They may be in pain. They might be having memory problems. But they are in the last push of their lives, the hardest part of the race. I salute them all, and I salute you, future warrior. Fight to the finish. And if you believe in life after death, then I’ll see on Redemption Island.

Show Me The Way To Go Home

Now that I’m spending more time in Winnipeg, I’ve been struggling once again with an inability to find the way to and from…anywhere.  It’s like someone has taken a sponge and wiped out parts of my brain.  A number of years ago, I couldn’t find the Sport-ex in the town of Creighton.  I had to go home and admit to my husband that, no, I would not be picking up our daughter from skating.  He thought I’d had a stroke.

I would have loved to have had a good excuse for embarrassing myself that way.  I don’t know what’s wrong with me, that I have such a hard time getting from one place to another.  I also struggle with guessing distances and height, so maybe its a spatial thing.  Whatever the cause, I’ve discovered a few helpful tips.  I try to look around more  when someone else is driving.  And I use map quest a lot while I’m in the city.  Our next vehicle will have a GPS, but for now, map quest does the trick.  Except.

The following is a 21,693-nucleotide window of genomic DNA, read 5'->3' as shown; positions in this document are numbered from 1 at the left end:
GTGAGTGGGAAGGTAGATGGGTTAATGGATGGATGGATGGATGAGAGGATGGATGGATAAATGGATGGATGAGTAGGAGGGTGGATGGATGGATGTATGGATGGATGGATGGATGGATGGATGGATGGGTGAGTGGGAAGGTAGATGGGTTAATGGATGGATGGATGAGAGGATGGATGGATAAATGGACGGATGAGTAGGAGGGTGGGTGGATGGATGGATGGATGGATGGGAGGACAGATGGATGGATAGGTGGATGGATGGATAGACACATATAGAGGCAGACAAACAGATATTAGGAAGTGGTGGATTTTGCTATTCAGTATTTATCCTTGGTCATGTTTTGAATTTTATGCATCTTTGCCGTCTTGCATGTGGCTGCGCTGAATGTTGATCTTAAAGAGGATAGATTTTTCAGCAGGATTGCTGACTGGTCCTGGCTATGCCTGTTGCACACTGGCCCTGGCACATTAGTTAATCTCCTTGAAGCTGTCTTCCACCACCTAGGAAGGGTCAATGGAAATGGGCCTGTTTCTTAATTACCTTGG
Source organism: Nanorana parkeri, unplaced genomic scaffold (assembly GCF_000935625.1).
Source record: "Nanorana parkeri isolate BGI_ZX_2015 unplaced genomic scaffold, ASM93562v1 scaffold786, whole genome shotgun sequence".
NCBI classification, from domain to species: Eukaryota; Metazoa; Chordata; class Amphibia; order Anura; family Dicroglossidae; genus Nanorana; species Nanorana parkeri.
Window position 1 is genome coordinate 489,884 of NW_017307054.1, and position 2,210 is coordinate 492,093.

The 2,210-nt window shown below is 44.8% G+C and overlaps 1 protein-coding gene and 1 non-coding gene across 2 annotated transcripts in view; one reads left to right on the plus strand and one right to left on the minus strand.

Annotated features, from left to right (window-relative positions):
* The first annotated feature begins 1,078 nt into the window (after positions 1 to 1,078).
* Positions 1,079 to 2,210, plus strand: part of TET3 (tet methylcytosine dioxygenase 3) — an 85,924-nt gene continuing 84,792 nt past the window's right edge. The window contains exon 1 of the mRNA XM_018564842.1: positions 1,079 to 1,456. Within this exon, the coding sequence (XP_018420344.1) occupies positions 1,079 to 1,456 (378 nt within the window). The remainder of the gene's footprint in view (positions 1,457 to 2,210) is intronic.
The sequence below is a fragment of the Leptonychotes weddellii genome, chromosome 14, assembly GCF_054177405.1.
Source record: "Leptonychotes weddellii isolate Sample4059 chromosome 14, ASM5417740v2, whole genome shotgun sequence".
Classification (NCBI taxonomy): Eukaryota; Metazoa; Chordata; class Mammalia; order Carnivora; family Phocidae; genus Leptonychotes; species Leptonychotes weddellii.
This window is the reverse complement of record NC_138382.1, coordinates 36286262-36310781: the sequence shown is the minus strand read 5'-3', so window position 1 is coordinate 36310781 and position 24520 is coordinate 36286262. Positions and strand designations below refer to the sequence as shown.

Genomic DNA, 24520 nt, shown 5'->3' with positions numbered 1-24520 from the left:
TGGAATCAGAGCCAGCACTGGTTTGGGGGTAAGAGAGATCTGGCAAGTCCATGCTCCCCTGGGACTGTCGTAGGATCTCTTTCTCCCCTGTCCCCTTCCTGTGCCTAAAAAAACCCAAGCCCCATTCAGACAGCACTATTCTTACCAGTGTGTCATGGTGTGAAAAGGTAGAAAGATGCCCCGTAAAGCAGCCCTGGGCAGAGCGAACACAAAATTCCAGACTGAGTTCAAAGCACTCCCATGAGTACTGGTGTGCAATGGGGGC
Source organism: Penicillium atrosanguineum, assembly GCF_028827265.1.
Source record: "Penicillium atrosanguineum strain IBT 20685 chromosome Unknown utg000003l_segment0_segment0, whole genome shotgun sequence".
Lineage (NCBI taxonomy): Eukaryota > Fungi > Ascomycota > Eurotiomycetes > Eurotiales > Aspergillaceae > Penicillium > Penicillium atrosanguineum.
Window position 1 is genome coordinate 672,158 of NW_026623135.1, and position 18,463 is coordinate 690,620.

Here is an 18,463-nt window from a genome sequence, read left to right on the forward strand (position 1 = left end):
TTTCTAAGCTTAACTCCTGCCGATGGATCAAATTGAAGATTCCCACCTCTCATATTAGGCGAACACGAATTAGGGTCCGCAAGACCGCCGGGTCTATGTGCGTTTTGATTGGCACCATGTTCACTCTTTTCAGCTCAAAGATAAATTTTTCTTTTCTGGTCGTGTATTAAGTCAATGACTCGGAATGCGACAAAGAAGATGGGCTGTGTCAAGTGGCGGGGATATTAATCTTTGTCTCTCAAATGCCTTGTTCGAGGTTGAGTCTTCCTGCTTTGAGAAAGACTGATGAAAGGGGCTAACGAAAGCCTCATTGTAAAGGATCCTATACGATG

The other day I carefully and successfully navigated my way down Pembina to a second hand book store.  Something that I hadn’t  counted on, though, was finding my way home.  Because (and perhaps you already know this, dear reader) the street names change.  For example, Osborne, depending on where you are, is also called Isabel, Colony, Memorial, Dunkirk and Dakota.  For someone who gets lost a lot, this is a nightmare.  I didn’t know about this little complication or I would have map quested my way home.  Since I didn’t, I ended up someplace downtown during rush hour, where the traffic was basically stopped.  That didn’t prevent me from lurching into another lane. I would have been proud of my move if I hadn’t scared the crap out of a pedestrian.  I was at least eight feet away from him, but he obviously felt threatened.  He shook his fist and yelled so loudly that I banged an elbow in my haste to roll up the window and lock all the doors.